Nothing for something

By , Cupertino , CA

He  was a short, fat man with lots of stubble on his chin. I suppose he might not have shaved in a little while. His skin was dark, compared to his white hair, like a freaky magic-dude from The Lord of the Rings. We wedged next to him on the chairlift, feeling a bit uncomfortable with the scarce amount of space we had between us, for he smelled of tobacco and his breath, rotten meat. As the seat rolled out, I glanced at him, and with this action, his eyes darted quickly to mine. He glared at me, and a spear of fear shot through my body. I couldn’t breathe. There was something cold in those eyes, and it hung heavily around him like a dark, evil aura. I did not like him, and I knew he didn’t like me. . Silently I judged his appearance, his manners, his sanitation. Where were his family right now, was he married? Probably not. Our seat touched down at the top of the mountain, and I prepared my landing, extending my skis. Icy wind bit my face, regardless of my painstaking effort to keep my skin covered. After touching down, we headed to the Wall, which was left, but he turned right, resulting in a crash with me. We fell hard on the ice, and I lost a ski. His jacket was pressed into mine, and his rubbery skin jiggled, like a creepy, smelly pillow. I yelped, quickly untangling myself, and hunted for my lost ski.I  soon found it and quickly uncovered it. I turned back to shoot him a look, but he was already gone. Man, ok, he was fat but he was fasttttt. I slide down to join my dad, who muttered under his breath about the responsibility of adults, and not crashing into little kids. We started along the slope. Hot adrenaline pulsed in my head when I saw the edge of the cliff. “C’mon Nicholas it’ll be fun.” my dad said behind me, reading my mind.  Um. No. He skied to the edge, looking over. “Hey, there’s a ski-able place over there we can try. It looks easy.”. Dad it is a cliff, I don’t know if I’m comfortable with it, but he was already on his way. I followed reluctantly, watching the edge. I’m not usually afraid of heights, but the 700-meter drop was a little extreme, especially considering the fact I’m on two thin pieces of painted plastic and metal, on slippery wet ice and snow, and there are a whole lot of rocks and ample space for free fall.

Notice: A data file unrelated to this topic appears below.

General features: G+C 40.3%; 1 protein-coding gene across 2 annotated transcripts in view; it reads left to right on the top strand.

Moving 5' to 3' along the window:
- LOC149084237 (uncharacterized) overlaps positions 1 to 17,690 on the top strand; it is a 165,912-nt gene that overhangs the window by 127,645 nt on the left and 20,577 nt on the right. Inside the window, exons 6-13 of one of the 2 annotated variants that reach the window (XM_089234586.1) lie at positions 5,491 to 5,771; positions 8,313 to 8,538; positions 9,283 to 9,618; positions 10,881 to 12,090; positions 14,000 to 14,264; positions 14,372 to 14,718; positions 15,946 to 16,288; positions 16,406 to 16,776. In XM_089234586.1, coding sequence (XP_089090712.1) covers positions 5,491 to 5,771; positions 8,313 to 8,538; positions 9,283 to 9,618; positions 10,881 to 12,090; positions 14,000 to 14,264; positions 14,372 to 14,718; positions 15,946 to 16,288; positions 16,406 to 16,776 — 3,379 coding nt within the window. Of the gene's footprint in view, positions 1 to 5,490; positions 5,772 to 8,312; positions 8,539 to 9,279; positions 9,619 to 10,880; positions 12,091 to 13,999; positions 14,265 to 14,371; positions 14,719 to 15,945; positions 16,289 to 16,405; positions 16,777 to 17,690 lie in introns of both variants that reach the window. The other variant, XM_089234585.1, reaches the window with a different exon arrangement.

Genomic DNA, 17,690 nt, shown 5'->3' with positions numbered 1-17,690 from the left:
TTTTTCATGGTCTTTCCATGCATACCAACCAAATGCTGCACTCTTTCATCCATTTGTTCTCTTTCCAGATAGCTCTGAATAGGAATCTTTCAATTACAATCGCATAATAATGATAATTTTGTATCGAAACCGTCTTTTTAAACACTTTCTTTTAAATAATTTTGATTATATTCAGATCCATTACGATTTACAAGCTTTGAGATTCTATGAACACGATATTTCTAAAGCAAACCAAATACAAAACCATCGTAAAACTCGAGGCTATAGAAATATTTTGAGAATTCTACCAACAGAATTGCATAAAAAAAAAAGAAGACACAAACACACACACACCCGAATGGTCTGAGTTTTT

We got there and I looked over the edge. Dad… I reallllllly don’t wanna do this. He shrugged. “Go that way then.” He pointed toward the end of the slope. My pride still pushed me forward. Ugh, I’ll try it fine, if I die, it’s your fault, ok? Out of the corner of my eye, I saw the man. I paid him no heed, however. He was a skier, he had all the right to ski. I turned to face the cliff. My dad was already starting down, sometimes slowly turning left to right, sometimes making giant leaps. I positioned my poles and pushed them into the snow. I never saw the rock.

I was thrown sideways, hitting the ground and quickly sliding to the area marked “Unsafe”. DAD OMG HELP. I grabbed at a root. I was too petrified to scream. Hot bursts of adrenaline thudded in my head. I could hear my heart, but it felt as if it was down in my toes. The ice scraped against my face, cutting it, and I felt hot blood trickle down my cheek. I couldn’t move. Anxiety crept up my spine, curling around me like a snake. My legs were over the edge. Ohhhhhh snap. My slide quickly became very fast. My hips over the edge, my chest. The ground slipped away like a turned page in a story book. I tried to scream, but my breath had already left, just like my life was going to.

Someone grabbed my hand. I looked up. It was that man, shrouded in a bright outline from the sun, almost like a halo. I hung there, for what felt like minutes, before he pulled me up.






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